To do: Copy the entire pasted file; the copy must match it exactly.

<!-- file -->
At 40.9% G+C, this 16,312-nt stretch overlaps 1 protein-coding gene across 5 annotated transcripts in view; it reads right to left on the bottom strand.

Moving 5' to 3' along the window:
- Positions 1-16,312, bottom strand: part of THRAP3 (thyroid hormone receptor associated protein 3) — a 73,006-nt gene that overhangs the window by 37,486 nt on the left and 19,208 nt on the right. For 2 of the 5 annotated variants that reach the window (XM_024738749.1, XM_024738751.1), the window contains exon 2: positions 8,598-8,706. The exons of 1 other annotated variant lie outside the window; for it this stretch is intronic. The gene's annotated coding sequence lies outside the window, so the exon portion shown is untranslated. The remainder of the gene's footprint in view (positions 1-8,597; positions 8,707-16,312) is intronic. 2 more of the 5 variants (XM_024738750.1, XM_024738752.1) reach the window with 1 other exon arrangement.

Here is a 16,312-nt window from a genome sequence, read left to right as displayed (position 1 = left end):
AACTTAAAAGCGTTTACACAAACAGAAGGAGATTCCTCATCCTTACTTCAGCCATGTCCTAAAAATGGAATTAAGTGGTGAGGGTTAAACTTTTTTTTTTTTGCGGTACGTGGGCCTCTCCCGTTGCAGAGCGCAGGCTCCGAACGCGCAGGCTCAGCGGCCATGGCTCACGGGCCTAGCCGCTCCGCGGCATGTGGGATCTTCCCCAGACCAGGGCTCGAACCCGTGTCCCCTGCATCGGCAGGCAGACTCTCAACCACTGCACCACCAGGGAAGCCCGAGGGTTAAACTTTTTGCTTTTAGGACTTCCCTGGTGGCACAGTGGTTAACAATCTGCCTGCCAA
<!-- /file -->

At 40.9% G+C, this 16,312-nt stretch overlaps 1 protein-coding gene across 5 annotated transcripts in view; it reads right to left on the bottom strand.

Moving 5' to 3' along the window:
- Positions 1-16,312, bottom strand: part of THRAP3 (thyroid hormone receptor associated protein 3) — a 73,006-nt gene that overhangs the window by 37,486 nt on the left and 19,208 nt on the right. For 2 of the 5 annotated variants that reach the window (XM_024738749.1, XM_024738751.1), the window contains exon 2: positions 8,598-8,706. The exons of 1 other annotated variant lie outside the window; for it this stretch is intronic. The gene's annotated coding sequence lies outside the window, so the exon portion shown is untranslated. The remainder of the gene's footprint in view (positions 1-8,597; positions 8,707-16,312) is intronic. 2 more of the 5 variants (XM_024738750.1, XM_024738752.1) reach the window with 1 other exon arrangement.

Here is a 16,312-nt window from a genome sequence, read left to right as displayed (position 1 = left end):
AACTTAAAAGCGTTTACACAAACAGAAGGAGATTCCTCATCCTTACTTCAGCCATGTCCTAAAAATGGAATTAAGTGGTGAGGGTTAAACTTTTTTTTTTTTGCGGTACGTGGGCCTCTCCCGTTGCAGAGCGCAGGCTCCGAACGCGCAGGCTCAGCGGCCATGGCTCACGGGCCTAGCCGCTCCGCGGCATGTGGGATCTTCCCCAGACCAGGGCTCGAACCCGTGTCCCCTGCATCGGCAGGCAGACTCTCAACCACTGCACCACCAGGGAAGCCCGAGGGTTAAACTTTTTGCTTTTAGGACTTCCCTGGTGGCACAGTGGTTAACAATCTGCCTGCCAA